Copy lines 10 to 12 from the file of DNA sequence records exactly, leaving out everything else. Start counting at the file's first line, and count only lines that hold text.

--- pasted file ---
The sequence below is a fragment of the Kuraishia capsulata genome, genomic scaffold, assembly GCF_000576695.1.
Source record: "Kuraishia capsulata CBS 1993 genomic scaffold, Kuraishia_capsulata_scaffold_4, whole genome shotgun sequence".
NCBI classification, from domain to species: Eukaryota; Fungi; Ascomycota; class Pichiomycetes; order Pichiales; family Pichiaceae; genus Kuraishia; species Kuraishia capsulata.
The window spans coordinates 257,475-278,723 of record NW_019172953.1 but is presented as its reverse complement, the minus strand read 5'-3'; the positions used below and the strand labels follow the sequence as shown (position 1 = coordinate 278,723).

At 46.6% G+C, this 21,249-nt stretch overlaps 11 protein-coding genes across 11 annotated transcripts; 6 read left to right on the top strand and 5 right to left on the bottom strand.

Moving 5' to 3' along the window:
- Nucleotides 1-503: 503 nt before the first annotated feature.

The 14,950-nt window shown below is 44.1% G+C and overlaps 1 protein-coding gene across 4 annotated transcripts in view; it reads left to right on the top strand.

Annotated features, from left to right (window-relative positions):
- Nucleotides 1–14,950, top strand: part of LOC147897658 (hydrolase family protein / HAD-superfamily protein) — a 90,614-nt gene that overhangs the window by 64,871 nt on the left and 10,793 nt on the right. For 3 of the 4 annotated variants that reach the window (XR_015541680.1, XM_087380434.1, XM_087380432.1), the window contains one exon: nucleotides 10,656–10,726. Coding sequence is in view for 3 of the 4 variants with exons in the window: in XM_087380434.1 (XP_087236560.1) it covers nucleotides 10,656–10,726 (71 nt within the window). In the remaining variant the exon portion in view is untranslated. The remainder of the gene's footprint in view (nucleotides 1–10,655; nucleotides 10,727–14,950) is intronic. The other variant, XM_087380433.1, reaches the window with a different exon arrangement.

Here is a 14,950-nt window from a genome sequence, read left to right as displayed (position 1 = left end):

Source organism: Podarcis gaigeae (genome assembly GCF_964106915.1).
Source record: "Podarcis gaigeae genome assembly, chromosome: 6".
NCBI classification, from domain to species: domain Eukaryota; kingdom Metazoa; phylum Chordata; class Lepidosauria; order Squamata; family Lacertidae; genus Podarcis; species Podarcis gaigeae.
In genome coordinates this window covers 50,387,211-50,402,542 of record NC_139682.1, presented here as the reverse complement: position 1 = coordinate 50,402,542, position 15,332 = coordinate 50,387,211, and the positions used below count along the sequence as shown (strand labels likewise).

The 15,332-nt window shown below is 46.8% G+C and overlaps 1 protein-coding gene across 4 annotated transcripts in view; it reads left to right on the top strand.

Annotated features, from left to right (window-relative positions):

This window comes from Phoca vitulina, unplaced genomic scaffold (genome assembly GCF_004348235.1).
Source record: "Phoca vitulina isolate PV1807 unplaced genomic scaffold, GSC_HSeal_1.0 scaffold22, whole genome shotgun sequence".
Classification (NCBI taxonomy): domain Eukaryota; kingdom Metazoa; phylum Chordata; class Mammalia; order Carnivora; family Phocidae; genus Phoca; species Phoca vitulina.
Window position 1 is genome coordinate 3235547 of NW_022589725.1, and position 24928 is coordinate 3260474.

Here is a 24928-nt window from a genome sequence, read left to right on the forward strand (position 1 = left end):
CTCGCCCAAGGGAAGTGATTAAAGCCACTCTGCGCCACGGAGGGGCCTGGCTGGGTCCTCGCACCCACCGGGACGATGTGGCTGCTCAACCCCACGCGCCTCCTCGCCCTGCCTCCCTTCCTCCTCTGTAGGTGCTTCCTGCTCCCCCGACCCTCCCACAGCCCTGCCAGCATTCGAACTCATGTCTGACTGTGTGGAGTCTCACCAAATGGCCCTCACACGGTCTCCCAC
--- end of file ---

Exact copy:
- Nucleotides 1–14,950, top strand: part of LOC147897658 (hydrolase family protein / HAD-superfamily protein) — a 90,614-nt gene that overhangs the window by 64,871 nt on the left and 10,793 nt on the right. For 3 of the 4 annotated variants that reach the window (XR_015541680.1, XM_087380434.1, XM_087380432.1), the window contains one exon: nucleotides 10,656–10,726. Coding sequence is in view for 3 of the 4 variants with exons in the window: in XM_087380434.1 (XP_087236560.1) it covers nucleotides 10,656–10,726 (71 nt within the window). In the remaining variant the exon portion in view is untranslated. The remainder of the gene's footprint in view (nucleotides 1–10,655; nucleotides 10,727–14,950) is intronic. The other variant, XM_087380433.1, reaches the window with a different exon arrangement.

Here is a 14,950-nt window from a genome sequence, read left to right as displayed (position 1 = left end):

Source organism: Podarcis gaigeae (genome assembly GCF_964106915.1).